A theme seems to be emerging from a lot of barrel aged beers I’ve had lately, which is that they could probably use some more time to mature. The complex marriage of flavors that makes a barrel aged beer great seem to be difficult to balance, though when it’s done right, it’s a big revelation. That being said, I generally enjoy even these young versions, so it’s not like you won’t be seeing any more barrel aged beer reviews (indeed, one more already in the pipeline, and several more in my basement that I might just let sit for a while). I’m also really interested to see how Dark Intrigue matures, given that it seemed pretty well balanced to me on its first day of release…

* Not that I’m an expert on the style, but still.

** My handle was tallman, a reference to a cheesy but cherished 70s horror film that I was in love with at the time (and still am, to a degree). And no, I’m not very tall.

*** Using the same giddy packing techniques I did for that Wytchmaker beer. I’m still amused at the prospect of becoming a bootlegger.

Cockeyed Cooper

A couple years ago, brewery Uinta started a new line of high-alcohol beers under the “Crooked Line” banner. The marketing fluff on their website includes stuff like “our crooked path has taken us to some unexpected places” and “brew outside the lines”. All of this sounds suspiciously like Dogfish Head’s slogan: “Off centered ales for off centered people” (which I guess is not necessarily a bad thing), but when I saw a couple of these bottles in the bottle store, I was quite taken in by the artwork and also the prospect of a bourbon barrel aged barleywine (both of which are things I enjoy greatly). Judging beer by the label is sometimes the order of the day (it’s not quite Belgian beer roulette, but perhaps a distant cousin), so I picked up a bottle of this. I’m glad to report that it was well worth the stretch.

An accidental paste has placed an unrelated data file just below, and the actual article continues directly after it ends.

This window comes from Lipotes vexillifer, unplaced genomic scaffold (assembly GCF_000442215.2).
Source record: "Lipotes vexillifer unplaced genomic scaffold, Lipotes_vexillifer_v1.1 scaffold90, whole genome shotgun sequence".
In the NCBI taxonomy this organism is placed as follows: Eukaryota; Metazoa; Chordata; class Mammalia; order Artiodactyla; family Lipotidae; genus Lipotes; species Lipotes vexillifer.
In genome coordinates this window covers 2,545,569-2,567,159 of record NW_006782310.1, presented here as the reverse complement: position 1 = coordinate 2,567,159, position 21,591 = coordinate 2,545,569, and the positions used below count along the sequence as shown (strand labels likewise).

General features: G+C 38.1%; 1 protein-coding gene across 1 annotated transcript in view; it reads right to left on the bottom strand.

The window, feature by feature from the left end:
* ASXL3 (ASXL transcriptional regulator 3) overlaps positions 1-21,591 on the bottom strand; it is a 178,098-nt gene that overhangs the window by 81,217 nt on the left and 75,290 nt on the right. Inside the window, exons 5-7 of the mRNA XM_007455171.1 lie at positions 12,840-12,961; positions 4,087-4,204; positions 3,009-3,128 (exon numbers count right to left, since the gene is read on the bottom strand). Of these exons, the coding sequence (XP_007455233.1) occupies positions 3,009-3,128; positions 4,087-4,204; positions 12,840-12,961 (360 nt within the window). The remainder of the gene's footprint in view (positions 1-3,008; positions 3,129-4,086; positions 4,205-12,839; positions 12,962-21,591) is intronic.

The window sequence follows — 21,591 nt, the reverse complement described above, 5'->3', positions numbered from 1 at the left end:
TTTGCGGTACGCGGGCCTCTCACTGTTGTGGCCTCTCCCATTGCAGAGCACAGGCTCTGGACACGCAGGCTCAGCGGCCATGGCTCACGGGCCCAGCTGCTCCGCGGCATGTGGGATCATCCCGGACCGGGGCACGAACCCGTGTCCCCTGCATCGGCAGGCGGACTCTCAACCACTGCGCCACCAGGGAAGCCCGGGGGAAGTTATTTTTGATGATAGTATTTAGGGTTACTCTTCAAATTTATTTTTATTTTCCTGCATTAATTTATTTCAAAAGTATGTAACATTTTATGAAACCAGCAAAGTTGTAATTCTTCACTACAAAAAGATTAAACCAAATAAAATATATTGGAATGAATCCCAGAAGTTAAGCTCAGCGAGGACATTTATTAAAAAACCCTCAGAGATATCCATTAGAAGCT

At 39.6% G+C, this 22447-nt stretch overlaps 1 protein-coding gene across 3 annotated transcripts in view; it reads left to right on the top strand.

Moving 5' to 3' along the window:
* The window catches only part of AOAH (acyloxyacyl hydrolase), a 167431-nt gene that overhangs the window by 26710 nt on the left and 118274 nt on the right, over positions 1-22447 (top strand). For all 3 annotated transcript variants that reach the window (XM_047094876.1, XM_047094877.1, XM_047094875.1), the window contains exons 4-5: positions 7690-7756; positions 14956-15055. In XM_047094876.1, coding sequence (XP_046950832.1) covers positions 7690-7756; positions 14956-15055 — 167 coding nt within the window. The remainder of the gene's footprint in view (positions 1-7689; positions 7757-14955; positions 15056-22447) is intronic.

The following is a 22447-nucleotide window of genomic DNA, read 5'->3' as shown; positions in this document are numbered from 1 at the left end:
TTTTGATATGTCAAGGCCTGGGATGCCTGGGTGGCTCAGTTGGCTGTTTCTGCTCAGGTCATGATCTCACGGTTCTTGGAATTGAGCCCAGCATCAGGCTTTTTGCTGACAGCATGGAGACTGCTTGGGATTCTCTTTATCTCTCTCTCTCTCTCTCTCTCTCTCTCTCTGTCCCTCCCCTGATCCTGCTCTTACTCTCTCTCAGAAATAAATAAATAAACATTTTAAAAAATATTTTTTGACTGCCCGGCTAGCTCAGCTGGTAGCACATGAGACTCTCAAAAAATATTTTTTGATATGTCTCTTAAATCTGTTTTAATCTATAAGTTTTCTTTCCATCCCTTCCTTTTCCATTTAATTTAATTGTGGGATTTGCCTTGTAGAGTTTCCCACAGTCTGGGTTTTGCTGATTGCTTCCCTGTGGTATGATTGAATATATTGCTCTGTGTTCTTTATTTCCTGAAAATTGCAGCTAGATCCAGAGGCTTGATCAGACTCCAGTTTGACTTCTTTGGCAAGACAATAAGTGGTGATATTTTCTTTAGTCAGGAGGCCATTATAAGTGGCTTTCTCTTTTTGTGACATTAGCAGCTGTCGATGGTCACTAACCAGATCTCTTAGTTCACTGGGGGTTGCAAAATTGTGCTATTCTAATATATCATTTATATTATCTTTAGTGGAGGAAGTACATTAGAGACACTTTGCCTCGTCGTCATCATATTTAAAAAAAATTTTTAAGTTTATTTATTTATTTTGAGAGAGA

I don’t know who Cooper is or why he’s cockeyed, but I presume it’s because this is an 11.1% ABV beer. I also assume Mr. Cooper is the bearded fellow on the label that’s using a bourbon barrel as a flotation device:

Uinta Cockeyed Cooper

Uinta Cockeyed Cooper – Pours a dark brown color with a minimal head. Smells very rich and boozy, with some of those bourbon-soaked oak flavors and a nicely matched hoppy character. There’s a sugary aroma in the nose as well. Taste starts sweet, but then you’re hit with the oak (bourbon and a little vanilla apparent), followed by some hoppy bitterness and booze. It’s not overly bitter, like an IPA, but it’s there, and it helps dry out the finish. The flavors linger a bit in an aftertaste. I think the oak aging really imparted a nice richness to the flavors here. Full bodied but relatively smooth, you still want to drink this slowly. Overall, it’s pretty damn good. A-

Beer Nerd Details: 11.1% ABV bottled (750 ml, caged and corked) Drank out of a tulip glass on 6/25/11. IBUs: 65. Bottled on 6/1/10 (Not sure how long it was aged in the barrels, but according to the site, it’s at least 5 months).

When I bought this, there was another of the Crooked Line beers at the store – an American Black Ale called Labyrinth that I now very much want to try.

Double Feature: Devine English Barleywines

This week’s double feature was a whopper. Barleywines are among the strongest beer styles out there (both of the below beers are over 11% ABV), so I knew I was in for an interesting night. From a filmic perspective, I was going to try and match the intensity of the style, but decided to go another route and perhaps contrast the style with something a little more lighthearted. As luck would have it, Netflix sent me an intriguing double feature this week: For Your Height Only and Challenge of the Tiger (both on the same disc, no less). If you haven’t heard of them, I don’t blame you. They’re both pretty horrible films, but I was hoping for a “so bad they’re good” experience out of them.